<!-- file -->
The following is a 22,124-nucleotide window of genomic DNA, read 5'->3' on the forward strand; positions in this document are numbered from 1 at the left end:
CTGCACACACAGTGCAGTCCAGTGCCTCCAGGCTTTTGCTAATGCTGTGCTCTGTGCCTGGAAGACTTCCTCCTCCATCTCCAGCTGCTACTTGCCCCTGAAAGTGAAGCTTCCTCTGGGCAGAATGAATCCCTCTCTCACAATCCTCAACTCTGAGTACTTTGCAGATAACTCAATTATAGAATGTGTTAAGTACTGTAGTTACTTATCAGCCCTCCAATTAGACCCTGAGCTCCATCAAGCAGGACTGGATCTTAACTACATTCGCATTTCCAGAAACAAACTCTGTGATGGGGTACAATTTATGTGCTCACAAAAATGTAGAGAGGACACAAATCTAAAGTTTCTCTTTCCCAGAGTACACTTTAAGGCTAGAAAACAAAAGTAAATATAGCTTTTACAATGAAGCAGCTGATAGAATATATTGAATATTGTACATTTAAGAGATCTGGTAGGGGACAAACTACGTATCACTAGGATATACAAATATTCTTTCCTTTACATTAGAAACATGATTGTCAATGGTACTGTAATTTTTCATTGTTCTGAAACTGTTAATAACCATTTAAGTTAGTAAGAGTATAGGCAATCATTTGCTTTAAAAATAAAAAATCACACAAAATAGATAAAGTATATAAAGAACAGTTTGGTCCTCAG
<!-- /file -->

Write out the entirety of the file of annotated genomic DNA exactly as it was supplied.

The following is a 22,124-nucleotide window of genomic DNA, read 5'->3' on the forward strand; positions in this document are numbered from 1 at the left end:
CTGCACACACAGTGCAGTCCAGTGCCTCCAGGCTTTTGCTAATGCTGTGCTCTGTGCCTGGAAGACTTCCTCCTCCATCTCCAGCTGCTACTTGCCCCTGAAAGTGAAGCTTCCTCTGGGCAGAATGAATCCCTCTCTCACAATCCTCAACTCTGAGTACTTTGCAGATAACTCAATTATAGAATGTGTTAAGTACTGTAGTTACTTATCAGCCCTCCAATTAGACCCTGAGCTCCATCAAGCAGGACTGGATCTTAACTACATTCGCATTTCCAGAAACAAACTCTGTGATGGGGTACAATTTATGTGCTCACAAAAATGTAGAGAGGACACAAATCTAAAGTTTCTCTTTCCCAGAGTACACTTTAAGGCTAGAAAACAAAAGTAAATATAGCTTTTACAATGAAGCAGCTGATAGAATATATTGAATATTGTACATTTAAGAGATCTGGTAGGGGACAAACTACGTATCACTAGGATATACAAATATTCTTTCCTTTACATTAGAAACATGATTGTCAATGGTACTGTAATTTTTCATTGTTCTGAAACTGTTAATAACCATTTAAGTTAGTAAGAGTATAGGCAATCATTTGCTTTAAAAATAAAAAATCACACAAAATAGATAAAGTATATAAAGAACAGTTTGGTCCTCAG